Posted by Patrick Maness
In places like Louisiana and the border regions of the southwest, hot peppers and mouth-stinging heat have played a fundamental role in cooking for generations, but by and large, American food has been a relatively bland affair. In the past two or three decades, however, more Americans have come to truly accept hot, spicy foods as valid menu options. Thanks to a huge uptick in the popularity of Mexican, South and Southeast Asian foods, and of course, the wild success of Sriracha, America as a whole has grown to love hot foods.
But while we may have acclimated ourselves to heat, there are indications that the craze for all things hot is diminishing. In its place, diners are turning their attention heat’s close cousin: spice.
The shift from hot foods to flavorful spice blends and sauces allows diners the chance to discover new dishes and rediscover variations on some of their favorite meals. For those who can't stand the heat, or those who think heat has killed flavor, it’s time to rejoice and enjoy some flavorful spice. Here are four rising spice stars to inspire your restaurant menu:
1. Berbere — This staple Ethiopian spice is expanding from ethnic restaurants to mainstream dishes. Yes, it does have a hot kick, but the strong fragrance that comes form a combination of chili peppers, garlic, ginger, basil, fenugreek, cumin, nutmeg and others, works great as a rub or when used on braised food.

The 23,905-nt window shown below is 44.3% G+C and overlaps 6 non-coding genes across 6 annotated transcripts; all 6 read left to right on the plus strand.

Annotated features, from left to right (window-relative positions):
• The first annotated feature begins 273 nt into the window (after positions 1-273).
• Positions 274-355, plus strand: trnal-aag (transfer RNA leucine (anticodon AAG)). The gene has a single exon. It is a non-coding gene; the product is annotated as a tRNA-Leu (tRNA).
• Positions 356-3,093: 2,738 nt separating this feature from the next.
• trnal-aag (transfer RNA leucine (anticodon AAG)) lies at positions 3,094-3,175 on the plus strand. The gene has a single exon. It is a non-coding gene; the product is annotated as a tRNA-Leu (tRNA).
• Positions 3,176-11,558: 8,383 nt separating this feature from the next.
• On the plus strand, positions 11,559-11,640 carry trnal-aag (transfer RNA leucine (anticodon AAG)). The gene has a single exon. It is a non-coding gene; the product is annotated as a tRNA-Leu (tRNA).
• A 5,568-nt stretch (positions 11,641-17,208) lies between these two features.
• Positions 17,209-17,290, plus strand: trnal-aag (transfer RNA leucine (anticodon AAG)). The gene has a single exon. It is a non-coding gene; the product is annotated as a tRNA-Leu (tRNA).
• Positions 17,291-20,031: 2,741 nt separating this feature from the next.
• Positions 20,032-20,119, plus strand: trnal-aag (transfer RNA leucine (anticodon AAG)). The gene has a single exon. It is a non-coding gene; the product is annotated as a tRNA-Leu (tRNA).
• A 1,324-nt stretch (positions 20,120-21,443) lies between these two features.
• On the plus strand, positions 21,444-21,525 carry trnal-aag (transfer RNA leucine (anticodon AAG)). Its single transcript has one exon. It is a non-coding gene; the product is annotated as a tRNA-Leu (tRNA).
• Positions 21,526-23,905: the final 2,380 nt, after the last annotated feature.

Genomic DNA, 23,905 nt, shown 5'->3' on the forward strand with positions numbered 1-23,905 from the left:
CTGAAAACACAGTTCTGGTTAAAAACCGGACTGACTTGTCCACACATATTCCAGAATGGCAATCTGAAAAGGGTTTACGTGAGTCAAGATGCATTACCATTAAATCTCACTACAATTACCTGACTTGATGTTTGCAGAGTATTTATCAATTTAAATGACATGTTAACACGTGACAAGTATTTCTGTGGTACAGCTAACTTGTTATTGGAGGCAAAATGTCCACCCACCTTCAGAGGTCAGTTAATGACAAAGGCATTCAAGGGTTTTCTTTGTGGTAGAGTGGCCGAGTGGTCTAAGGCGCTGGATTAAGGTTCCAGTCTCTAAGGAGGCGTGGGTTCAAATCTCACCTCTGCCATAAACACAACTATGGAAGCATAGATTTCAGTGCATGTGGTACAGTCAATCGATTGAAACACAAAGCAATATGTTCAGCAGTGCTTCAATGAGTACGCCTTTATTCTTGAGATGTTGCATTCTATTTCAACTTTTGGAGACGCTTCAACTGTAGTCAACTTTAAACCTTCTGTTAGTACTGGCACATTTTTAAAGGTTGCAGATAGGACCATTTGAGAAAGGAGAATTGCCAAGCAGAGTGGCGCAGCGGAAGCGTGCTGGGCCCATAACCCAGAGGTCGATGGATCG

2. Turmeric — Turmeric has gained a lot of attention for both its flavor (it makes curry yellow and is extensively used through out South Asian cuisines) and for its purported health benefits. Because many believe turmeric can curb the effects of Alzheimer’s disease, diabetes and more, it has been showing up in a lot more than just curry.
3. Shichimi-Togarashi — Nicknamed “Japanese seven spice,” this blend of red chili pepper, sesame seeds, dried orange peel, black pepper, poppy seeds and seaweed flakes begins with a hot kick but shifts toward an interesting, crunchy flavor that is both complex and adventurous.
4. Gochujang — Even the most popular food trends eventually cool down, and it's uncertain whether Sriracha will hold its position as the dominant condiment in many Asian restaurants. An alternative showing up in many places is a sweet and spicy sauce called Gochujang. This pungent Korean condiment is not for the faint of heart, though. It’s a fermented mixture of red chilies, glutinous rice and fermented soybeans.
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